BREAKING DOWN: Carlos Quentin
.351-2-10-6-0 in 37 at-bats
The slugger from Chicago has started off so hot that people seem to have forgotten the player who struggled the past two years for the near MVP level performer from 2008. Before we talk about his work this season, let's go through a short history with Quentin.
2006: As a rookie he blasted nine bombs while knocking in 32 runs in just 57 games.
2007: He really struggled in his second season. Though he accrued 66 more at-bats than his rookie season he hit only five homers, plated just 31 runners and hit a meager .214.
2008: In his first year with the White Sox he did his best David Ortiz impersonation hitting 36 homers, knocking in 100 runners and scoring 96 times in just 130 games. In fact, many were touting him for league MVP honors until he broke his hand punching his bat out of frustration, which cost him all but one game in September.
2009: Working his way back from the injury and picking up other maladies over the course of the year, Quentin appeared in just 99 games, though he still hit 21 homers. Alas, his average fell from .288 down to a poor .236.
2010: He was healthier, racking up 453 at-bats, but his line of .243-26-87 didn't stand out in any way.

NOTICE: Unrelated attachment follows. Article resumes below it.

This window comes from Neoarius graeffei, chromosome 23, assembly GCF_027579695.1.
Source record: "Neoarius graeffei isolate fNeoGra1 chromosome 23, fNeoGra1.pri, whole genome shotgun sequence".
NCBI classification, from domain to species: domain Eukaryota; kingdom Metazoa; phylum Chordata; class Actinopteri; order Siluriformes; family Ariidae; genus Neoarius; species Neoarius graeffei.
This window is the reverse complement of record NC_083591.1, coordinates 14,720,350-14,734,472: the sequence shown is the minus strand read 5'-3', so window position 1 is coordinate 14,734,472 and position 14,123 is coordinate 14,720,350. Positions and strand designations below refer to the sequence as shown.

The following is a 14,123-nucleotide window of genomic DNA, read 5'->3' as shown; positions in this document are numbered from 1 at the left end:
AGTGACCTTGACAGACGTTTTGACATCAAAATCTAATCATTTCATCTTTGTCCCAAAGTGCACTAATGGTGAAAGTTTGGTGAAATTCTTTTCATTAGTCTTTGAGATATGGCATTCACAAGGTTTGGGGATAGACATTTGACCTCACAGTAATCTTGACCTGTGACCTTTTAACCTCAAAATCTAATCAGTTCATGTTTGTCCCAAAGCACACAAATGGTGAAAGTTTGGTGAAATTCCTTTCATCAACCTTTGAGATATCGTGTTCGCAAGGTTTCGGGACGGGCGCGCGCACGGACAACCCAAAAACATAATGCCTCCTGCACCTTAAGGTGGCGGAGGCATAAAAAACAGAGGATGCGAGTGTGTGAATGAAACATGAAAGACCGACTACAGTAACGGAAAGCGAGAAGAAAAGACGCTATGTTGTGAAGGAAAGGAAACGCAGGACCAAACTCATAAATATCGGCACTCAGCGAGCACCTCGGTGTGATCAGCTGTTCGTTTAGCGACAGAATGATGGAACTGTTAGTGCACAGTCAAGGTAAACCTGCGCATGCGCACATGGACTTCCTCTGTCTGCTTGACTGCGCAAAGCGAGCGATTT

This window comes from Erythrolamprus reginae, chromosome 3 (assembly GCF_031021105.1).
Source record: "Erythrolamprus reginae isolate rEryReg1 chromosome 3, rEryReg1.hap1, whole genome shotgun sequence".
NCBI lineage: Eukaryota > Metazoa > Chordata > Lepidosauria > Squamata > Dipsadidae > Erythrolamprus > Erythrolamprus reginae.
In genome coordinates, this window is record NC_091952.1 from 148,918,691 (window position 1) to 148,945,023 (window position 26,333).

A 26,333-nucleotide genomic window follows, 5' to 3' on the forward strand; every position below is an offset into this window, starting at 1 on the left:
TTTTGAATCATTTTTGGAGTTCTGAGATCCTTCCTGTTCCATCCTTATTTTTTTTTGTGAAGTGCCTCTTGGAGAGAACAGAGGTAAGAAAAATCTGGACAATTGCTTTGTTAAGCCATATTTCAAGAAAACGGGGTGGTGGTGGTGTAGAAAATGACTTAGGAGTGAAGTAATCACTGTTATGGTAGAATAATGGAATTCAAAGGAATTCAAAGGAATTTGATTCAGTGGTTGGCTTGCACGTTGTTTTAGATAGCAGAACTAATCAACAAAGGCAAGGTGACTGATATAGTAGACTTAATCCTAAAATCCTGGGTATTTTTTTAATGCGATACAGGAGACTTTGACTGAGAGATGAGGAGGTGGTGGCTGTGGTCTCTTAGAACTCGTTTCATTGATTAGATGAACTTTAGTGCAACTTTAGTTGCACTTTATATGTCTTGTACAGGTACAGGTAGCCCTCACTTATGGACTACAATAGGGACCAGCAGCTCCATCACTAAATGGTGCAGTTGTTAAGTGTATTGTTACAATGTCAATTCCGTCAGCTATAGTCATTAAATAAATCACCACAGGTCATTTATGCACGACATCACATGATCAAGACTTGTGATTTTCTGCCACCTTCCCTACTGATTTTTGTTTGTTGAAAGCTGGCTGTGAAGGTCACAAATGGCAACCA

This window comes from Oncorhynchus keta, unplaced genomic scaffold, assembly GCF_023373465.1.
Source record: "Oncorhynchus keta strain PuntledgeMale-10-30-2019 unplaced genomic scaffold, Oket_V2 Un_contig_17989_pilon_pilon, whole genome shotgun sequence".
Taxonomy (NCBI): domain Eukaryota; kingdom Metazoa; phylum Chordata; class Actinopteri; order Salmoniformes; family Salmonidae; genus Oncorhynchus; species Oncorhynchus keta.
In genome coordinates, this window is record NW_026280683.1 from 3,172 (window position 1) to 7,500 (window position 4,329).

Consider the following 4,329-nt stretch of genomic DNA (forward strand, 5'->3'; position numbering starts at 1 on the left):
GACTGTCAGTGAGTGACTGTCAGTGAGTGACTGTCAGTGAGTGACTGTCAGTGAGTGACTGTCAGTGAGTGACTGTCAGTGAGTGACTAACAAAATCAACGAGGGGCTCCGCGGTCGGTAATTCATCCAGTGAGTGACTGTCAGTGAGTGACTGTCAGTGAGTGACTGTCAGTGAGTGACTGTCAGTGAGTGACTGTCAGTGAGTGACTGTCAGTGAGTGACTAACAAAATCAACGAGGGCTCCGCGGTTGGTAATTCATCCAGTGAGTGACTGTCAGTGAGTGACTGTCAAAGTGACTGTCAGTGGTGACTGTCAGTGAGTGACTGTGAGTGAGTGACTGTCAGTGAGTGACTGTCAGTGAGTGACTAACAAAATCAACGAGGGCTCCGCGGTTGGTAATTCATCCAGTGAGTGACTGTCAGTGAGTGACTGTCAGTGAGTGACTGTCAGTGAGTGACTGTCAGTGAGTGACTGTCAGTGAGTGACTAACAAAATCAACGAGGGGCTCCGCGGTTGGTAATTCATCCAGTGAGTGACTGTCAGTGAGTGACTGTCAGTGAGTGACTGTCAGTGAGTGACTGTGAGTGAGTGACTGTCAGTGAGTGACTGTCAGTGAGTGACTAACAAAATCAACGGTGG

So, the question is, has Quentin failed to match his 2008 effort because of injury, or is he simply not that good a hitter?
(1) Quentin has major power. With 99 homers in his career, a season of 500 at-bats would result in an average of 29 homers. Alas, he has never had 500 at-bats in a season.
(2) Though he produces homers, he doesn't strike out much at all. In fact, his 17.9 percent career K mark is roughly half of a guy like Mark Reynolds (38.6). As a result, Quentin's BB/K mark has been at least 0.60 in each of the past three years (the big league average is about 0.50).
(3) Though he doesn't swing and miss often, he also doesn't produce many hits. In his career Quentin owns a mere .253 career batting average. Surprisingly, in his five previous seasons, Quentin has hit better than .253 just one time. His average isn't likely to climb much either given that his career BABIP mark is just .254. Certainly he blasts plenty of homers to offset that mark, but at the same time that's an extremely poor hit rate, which when coupled with his deficient line drive rate (15.4) and large fly ball mark (45.2 percent), signals that this guy simply doesn't possesses the skills to be anything other than a league average bat in terms of batting average - in a best case scenario.